Robert Fishbein shares advice to make doing taxes less taxing.
By John Chartier
It’s that time of year again — tax season. And with the April 18 deadline approaching, Robert Fishbein, vice president, Tax, offers tips and things to consider for financial planning now and in the future.
Charitable contributions likely not deductible
A temporary rule allowing for a charitable deduction, even if you do not itemize, has expired. Unless you have a lot of deductions, you will not be able to deduct a charitable contribution.
Mutual fund losses, but still get a tax bill?
According to Fishbein, while the average investor’s mutual fund lost 23% in 2022, many people will still owe income tax. That’s because mutual fund managers had to sell stock to support fund liquidations, and the gain on such sales is taxable to the mutual fund shareholders. That means you may have both investment loss and a tax bill. However, this double whammy does not apply to retirement plans or individual retirement accounts.
Electric vehicle tax credits
Under the Inflation Reduction Act of 2022, single people earning more than $150,000, and married people earning more than $300,000, do not qualify for electric vehicle tax credits.
Anyone age 50 or older may contribute $6,500 to an individual retirement account plus a $1,000 catch-up. The $6,500 base has been indexed for inflation for many years. Effective in 2024, the catch-up will also be adjusted for inflation, benefiting investors.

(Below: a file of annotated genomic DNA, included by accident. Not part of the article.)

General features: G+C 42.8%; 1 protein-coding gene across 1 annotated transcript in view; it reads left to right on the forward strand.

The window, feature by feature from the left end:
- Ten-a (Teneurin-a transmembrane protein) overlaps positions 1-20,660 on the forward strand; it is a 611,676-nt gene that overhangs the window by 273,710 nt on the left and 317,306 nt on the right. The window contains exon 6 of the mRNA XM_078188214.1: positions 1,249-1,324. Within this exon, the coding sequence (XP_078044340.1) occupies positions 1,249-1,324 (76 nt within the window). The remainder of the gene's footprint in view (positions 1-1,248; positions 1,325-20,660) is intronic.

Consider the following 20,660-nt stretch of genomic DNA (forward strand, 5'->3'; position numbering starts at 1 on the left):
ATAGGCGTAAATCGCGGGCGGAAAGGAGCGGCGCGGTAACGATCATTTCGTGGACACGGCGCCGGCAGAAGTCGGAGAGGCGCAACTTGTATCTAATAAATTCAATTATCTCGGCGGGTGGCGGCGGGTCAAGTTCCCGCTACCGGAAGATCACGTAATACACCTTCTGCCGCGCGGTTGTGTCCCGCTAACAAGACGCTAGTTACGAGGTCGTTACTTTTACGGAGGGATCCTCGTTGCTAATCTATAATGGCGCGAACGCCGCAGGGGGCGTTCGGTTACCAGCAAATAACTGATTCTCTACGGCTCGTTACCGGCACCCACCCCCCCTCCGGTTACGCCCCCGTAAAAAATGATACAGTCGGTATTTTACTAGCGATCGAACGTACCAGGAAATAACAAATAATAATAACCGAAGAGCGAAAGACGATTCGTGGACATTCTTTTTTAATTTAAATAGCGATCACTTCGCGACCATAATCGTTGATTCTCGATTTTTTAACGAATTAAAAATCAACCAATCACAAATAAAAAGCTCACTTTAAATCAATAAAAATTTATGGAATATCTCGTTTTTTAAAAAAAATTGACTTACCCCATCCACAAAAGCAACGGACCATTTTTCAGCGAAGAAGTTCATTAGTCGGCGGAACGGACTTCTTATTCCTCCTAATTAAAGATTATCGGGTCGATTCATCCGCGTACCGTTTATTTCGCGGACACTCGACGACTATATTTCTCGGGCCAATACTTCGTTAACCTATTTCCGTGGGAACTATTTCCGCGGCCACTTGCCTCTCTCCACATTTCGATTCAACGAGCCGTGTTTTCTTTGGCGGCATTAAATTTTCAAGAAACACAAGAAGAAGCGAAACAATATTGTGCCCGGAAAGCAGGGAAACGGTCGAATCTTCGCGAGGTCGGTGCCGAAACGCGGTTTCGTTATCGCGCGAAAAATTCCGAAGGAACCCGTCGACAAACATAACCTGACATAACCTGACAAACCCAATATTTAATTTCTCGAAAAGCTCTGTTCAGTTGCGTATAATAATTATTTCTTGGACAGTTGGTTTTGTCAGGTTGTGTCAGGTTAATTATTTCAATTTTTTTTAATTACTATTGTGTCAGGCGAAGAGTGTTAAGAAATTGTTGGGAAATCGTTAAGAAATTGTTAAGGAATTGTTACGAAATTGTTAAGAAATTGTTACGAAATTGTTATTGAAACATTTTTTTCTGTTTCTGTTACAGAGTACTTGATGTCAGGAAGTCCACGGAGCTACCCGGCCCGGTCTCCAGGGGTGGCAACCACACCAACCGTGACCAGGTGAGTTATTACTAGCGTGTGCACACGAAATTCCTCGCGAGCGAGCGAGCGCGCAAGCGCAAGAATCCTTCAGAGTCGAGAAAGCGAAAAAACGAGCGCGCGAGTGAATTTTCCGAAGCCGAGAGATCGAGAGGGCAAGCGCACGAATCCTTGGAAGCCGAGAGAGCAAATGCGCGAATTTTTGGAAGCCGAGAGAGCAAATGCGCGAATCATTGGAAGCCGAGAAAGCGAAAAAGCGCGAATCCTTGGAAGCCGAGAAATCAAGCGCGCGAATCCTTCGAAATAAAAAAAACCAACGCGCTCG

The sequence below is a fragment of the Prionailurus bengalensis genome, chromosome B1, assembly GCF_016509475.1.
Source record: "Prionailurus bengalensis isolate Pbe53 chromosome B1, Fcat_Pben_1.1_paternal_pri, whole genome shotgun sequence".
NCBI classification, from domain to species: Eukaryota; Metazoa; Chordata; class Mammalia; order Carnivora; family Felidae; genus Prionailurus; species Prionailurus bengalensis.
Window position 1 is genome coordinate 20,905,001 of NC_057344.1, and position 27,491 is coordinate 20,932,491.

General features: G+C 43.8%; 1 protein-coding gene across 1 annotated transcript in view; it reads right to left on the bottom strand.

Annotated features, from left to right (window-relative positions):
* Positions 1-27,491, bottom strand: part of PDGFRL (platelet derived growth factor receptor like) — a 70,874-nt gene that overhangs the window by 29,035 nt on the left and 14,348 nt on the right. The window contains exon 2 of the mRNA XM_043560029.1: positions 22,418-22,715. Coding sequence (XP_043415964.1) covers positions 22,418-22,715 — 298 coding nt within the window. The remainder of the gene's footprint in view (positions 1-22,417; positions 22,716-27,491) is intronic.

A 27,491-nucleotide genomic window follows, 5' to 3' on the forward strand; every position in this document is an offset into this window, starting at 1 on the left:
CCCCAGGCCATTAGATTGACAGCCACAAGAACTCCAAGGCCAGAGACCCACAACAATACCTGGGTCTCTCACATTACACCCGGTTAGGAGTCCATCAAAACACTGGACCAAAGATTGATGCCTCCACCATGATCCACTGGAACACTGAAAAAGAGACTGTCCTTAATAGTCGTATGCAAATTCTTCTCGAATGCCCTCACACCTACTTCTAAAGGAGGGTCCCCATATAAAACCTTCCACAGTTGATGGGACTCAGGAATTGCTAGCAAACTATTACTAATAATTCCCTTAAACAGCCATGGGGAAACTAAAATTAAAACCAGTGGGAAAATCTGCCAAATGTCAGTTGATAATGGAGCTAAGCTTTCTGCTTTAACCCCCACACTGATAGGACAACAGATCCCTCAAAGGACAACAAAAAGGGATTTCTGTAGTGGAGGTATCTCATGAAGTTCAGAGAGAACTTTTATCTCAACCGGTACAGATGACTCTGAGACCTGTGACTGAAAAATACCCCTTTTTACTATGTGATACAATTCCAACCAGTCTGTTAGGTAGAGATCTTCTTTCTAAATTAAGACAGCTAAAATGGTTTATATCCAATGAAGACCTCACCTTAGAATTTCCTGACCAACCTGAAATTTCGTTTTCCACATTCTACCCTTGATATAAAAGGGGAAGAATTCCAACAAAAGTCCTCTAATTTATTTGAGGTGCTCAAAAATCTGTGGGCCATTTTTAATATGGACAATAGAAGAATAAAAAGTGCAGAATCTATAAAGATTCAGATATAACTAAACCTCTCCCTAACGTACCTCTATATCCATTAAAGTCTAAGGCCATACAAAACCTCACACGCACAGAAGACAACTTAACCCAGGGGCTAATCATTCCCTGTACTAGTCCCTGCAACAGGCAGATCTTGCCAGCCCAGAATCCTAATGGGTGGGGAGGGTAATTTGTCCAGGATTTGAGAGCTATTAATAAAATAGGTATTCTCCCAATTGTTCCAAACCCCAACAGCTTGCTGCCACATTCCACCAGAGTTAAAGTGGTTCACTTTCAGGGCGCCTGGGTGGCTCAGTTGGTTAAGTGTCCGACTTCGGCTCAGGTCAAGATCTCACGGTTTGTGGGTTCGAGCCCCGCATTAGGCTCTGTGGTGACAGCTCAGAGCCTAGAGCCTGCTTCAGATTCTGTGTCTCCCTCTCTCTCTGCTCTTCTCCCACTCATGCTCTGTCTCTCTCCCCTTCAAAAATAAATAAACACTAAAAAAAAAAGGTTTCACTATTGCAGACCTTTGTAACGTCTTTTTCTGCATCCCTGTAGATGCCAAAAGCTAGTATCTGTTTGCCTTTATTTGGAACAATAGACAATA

Student loan payment match
Effective in 2024, student loan repayments will be treated the same as 401(k) contributions in which employers will be eligible to match them.
College savings plans
Also effective in 2024, any funds left over in a 529 college savings plan after education expenses are complete may be rolled into a Roth IRA with no penalty, up to $35,000.
One benefit of a Roth 401(k) over a traditional 401(k) is that you can contribute more in after-tax dollars and there are no forced required minimum distributions (starting in 2024). Having a source of tax-free income can help manage your tax liability and let you choose where to draw down from. And since you have already paid income tax on this amount, a Roth 401(k) can also act as a hedge against future tax rate increases.
Prudential Financial, its affiliates, and their financial professionals do not render tax or legal advice. Please consult with your tax and legal advisors regarding your personal circumstances.